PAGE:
Dr. Marc Patterson, a child neurologist at the Mayo Clinic in Rochester, Minnesota, suspects Landon may have "dysfunction" in his hypothalamus, a small, deep portion of the brain responsible for controlling appetite, thirst, heart rate and blood pressure, sleep cycles, and body temperature.
Children with hypothalamus tumors, for example, can lose weight dramatically with or without loss of appetite. Brain imaging can easily spot a mass in that area. And while scans of Landon's brain seem to appear normal, he may have minuscule damage causing major problems, Patterson said.
"You could have microscopic lesions," Patterson said. "We have a reason to think this could be the source of his problems. Although the tests we’ve done have all been negative, we can’t rule out the possibility that there is some microscopic injury in the structure that we simply can’t see or detect with the tools we’ve got."
If there is damage, how did it get there?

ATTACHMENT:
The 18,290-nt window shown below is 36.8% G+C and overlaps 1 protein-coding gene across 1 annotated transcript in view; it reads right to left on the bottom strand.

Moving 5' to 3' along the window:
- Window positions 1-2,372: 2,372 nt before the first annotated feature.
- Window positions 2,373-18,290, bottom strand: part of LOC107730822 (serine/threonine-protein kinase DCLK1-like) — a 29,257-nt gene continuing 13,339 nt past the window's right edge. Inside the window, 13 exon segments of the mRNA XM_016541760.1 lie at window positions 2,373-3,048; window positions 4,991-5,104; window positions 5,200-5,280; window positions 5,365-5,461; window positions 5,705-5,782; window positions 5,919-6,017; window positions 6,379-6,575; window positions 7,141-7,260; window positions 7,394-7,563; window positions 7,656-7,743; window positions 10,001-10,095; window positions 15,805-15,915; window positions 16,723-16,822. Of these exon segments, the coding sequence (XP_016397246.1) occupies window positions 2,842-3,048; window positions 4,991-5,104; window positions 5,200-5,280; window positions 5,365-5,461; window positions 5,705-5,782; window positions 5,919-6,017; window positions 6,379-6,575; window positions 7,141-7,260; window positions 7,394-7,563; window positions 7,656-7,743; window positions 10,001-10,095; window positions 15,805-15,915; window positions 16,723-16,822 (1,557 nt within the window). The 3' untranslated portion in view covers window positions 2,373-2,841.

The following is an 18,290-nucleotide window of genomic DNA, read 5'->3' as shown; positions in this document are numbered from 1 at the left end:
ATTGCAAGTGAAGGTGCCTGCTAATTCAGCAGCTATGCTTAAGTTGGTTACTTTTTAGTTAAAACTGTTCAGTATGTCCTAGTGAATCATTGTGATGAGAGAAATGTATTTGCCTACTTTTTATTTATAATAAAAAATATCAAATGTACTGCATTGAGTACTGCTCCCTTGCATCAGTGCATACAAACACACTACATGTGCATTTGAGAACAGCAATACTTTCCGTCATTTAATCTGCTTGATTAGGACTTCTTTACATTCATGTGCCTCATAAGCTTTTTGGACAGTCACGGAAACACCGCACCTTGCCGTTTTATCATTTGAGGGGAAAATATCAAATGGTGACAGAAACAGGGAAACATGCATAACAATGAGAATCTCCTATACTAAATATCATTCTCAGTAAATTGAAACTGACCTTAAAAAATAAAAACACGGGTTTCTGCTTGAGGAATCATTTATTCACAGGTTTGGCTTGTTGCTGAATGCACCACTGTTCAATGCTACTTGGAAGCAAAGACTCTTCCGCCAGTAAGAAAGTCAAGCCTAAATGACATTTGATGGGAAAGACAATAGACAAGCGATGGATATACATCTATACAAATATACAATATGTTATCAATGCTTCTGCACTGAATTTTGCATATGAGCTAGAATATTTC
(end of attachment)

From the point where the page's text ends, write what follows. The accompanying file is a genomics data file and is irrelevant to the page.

Jones points to an anti-seizure drug called Depakote. Landon was taking the medication when he became ill. He was administered Depakote (or valproric acid) to control his "absence seizures," short spells in which people are known to stare off and blank out, his father said.
During the early stages of his medical research, Jones learned that valproric acid use by pregnant women has been associated with neurologic birth defects in the spine and brain. He believes that is a clear link. Mayo Clinic diagnostic records for Landon, shared with NBC News by the family, also list "possible toxic effect of valpropric acid."